How to Make a Moon Surface Science Project

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The surface of the moon was first examined via telescope hundreds of years ago. The surface of the Earth shifts while the surface of the moon does not appear to change; it has no atmosphere and no wind, rain or moving water to alter the landscape. The moon is a frequent topic of scientific discussion, and making a model of the moon's surface is an interesting, engaging science project for students in middle and high school.

Fill a paper bowl with plaster of Paris. The hardened plaster will not be removed from the bowl, so be sure to use a bowl that you will not need in the future. Add water to the plaster of Paris slowly, stirring with a craft stick until it reaches approximately the consistency of a thick batter. Test the mixture by piercing it with the craft stick; it should be thick enough to hold its shape when pierced.

Lay down newspaper to protect your workspace and set the bowl of plaster down in the centre.

Use your fingers or a foam brush to coat a rock the approximate size of a golf ball in a thick layer of petroleum jelly. Do this over the newspaper to prevent the petroleum jelly from getting on any other surfaces.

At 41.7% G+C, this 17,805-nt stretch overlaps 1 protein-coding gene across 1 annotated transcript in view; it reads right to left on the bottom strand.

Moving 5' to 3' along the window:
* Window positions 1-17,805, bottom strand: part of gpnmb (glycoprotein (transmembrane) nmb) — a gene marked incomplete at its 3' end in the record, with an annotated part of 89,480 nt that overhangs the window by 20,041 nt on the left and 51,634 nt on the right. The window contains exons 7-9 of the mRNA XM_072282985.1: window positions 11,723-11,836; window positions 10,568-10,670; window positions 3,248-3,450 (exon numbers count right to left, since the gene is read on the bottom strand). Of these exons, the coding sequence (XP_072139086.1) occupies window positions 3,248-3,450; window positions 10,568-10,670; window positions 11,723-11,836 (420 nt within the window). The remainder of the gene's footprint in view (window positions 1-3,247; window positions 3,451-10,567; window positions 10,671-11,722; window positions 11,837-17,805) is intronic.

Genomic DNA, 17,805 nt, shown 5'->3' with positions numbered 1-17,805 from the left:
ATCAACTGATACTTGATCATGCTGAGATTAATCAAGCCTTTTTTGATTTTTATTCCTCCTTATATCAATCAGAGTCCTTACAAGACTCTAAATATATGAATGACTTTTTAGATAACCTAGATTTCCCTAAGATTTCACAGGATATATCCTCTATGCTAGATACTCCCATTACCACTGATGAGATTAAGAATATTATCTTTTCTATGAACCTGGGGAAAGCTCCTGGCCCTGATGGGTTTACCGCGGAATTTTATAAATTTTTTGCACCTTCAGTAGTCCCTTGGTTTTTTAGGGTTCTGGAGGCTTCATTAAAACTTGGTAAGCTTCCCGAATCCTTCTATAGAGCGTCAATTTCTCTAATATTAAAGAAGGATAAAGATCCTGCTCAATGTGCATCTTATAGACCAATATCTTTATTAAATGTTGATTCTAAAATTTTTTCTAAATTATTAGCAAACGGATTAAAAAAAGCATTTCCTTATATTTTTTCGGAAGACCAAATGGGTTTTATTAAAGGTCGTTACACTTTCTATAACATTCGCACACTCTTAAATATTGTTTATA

Stand above the bowl of plaster of Paris and, holding the rock at approximately the height of your chest, drop the rock into the plaster mixture.

Remove the rock from the plaster mixture carefully, taking care to disturb the imprint as little as possible.

Allow the plaster to sit until fully dry. The impression made from dropping the rock in Step 5 results in a model of an impact crater. The moon's surface features many impact craters, which are bowl-shaped and created from the impact of solid bodies.

Repeat Steps 1 through 7 using different bowls and rocks of various sizes to examine how the size of an object affects the size of the crater. The impact craters made from golf-ball size rocks and, for example, marble-size rocks will be different, and these differences can be examined by making several models of the moon's surface.

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